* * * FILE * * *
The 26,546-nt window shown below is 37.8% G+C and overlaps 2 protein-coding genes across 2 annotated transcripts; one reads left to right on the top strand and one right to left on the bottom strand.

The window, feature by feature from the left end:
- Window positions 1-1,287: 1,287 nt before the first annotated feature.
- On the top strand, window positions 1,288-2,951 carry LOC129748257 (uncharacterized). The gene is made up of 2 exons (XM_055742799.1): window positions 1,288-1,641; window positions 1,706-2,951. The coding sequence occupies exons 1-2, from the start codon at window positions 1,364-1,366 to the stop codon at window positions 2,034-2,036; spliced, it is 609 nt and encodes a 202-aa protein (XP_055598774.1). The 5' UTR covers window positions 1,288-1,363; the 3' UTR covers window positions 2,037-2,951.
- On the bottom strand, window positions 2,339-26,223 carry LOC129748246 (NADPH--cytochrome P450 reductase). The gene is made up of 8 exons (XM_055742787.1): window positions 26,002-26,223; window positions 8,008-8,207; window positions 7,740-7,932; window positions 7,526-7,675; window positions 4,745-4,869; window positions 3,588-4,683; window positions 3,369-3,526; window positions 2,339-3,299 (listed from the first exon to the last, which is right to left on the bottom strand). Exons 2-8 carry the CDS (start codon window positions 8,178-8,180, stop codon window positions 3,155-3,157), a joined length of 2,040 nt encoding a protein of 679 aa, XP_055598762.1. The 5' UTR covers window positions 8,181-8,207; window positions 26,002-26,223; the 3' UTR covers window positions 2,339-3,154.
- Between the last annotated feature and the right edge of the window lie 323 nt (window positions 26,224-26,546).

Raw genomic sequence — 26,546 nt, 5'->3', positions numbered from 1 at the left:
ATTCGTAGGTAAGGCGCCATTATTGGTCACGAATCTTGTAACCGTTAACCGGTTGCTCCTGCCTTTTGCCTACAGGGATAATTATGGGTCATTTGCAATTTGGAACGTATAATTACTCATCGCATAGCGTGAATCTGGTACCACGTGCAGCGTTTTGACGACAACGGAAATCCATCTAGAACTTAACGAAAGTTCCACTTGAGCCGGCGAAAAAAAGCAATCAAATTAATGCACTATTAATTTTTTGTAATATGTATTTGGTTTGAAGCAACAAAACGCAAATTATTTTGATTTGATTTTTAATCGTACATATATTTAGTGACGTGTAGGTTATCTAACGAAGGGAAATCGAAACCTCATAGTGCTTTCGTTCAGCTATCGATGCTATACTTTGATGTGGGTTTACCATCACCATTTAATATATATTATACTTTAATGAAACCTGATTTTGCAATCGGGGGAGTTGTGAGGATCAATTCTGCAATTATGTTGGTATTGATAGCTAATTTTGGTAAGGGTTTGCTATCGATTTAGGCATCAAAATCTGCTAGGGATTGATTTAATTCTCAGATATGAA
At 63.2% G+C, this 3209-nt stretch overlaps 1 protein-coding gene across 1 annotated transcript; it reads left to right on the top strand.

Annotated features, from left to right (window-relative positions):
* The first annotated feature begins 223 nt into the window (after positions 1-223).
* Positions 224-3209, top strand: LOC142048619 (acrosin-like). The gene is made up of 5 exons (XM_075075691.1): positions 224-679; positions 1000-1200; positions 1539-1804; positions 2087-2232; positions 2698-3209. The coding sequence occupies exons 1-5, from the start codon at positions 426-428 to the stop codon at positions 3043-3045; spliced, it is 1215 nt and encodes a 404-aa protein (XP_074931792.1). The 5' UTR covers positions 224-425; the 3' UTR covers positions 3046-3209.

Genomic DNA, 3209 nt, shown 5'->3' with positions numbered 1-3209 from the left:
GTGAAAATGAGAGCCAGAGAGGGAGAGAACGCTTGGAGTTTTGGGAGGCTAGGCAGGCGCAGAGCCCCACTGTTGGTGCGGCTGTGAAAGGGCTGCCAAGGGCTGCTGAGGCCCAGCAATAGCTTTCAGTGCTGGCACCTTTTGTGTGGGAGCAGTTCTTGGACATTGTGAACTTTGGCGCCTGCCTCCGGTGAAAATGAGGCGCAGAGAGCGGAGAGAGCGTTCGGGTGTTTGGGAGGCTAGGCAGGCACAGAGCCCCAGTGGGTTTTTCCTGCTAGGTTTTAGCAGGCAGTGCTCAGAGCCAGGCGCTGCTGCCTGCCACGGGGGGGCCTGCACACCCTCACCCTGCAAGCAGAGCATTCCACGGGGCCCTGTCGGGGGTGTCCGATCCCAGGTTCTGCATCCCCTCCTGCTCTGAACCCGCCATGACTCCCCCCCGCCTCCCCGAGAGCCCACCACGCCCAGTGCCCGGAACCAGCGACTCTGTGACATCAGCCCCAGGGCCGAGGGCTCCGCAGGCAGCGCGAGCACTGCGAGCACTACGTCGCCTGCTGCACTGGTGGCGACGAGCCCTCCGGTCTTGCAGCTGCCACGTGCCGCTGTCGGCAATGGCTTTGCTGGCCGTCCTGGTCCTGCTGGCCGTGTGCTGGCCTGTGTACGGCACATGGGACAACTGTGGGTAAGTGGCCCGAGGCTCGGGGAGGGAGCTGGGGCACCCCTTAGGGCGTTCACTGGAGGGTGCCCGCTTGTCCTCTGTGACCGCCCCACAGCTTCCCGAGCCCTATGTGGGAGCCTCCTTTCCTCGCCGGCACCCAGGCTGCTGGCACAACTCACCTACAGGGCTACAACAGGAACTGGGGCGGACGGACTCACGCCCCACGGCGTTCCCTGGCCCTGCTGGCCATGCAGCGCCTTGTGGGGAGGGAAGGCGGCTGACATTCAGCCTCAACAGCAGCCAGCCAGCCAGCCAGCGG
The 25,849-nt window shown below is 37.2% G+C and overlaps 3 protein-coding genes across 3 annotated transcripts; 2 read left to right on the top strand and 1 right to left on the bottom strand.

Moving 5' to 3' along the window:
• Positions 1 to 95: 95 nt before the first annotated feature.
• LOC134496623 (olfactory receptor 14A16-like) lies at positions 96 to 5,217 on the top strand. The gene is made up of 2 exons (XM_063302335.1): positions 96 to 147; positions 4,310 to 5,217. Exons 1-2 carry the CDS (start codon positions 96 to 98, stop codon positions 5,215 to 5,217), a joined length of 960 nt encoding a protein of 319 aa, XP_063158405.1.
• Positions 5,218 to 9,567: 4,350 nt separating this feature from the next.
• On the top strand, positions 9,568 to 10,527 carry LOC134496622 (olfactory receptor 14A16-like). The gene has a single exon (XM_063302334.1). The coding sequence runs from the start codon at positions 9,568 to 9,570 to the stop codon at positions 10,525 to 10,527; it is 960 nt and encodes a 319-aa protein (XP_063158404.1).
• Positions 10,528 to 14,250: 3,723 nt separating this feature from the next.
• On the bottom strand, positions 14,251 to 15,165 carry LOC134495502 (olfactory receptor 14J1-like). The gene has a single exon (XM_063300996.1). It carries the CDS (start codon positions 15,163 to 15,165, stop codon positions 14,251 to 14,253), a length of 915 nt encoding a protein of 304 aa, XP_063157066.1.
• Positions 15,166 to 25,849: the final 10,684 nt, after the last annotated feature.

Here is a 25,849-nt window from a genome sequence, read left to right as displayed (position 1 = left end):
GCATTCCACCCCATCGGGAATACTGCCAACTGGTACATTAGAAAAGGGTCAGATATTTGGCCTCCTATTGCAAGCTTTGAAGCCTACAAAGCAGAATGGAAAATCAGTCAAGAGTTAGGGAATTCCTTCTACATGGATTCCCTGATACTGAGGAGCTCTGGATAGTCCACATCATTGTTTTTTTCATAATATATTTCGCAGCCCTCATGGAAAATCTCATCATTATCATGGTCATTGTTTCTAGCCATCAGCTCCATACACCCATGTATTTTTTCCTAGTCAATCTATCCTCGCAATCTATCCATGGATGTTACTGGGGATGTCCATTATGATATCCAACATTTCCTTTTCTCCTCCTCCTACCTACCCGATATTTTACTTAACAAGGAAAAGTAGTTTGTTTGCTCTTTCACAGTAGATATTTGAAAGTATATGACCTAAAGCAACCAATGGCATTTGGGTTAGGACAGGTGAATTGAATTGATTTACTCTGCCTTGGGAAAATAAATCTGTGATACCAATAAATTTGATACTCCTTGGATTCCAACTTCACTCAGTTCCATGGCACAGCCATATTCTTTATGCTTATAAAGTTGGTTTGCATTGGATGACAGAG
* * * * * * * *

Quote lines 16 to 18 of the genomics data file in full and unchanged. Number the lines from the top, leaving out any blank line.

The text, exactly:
Moving 5' to 3' along the window:
• Positions 1 to 95: 95 nt before the first annotated feature.
• LOC134496623 (olfactory receptor 14A16-like) lies at positions 96 to 5,217 on the top strand. The gene is made up of 2 exons (XM_063302335.1): positions 96 to 147; positions 4,310 to 5,217. Exons 1-2 carry the CDS (start codon positions 96 to 98, stop codon positions 5,215 to 5,217), a joined length of 960 nt encoding a protein of 319 aa, XP_063158405.1.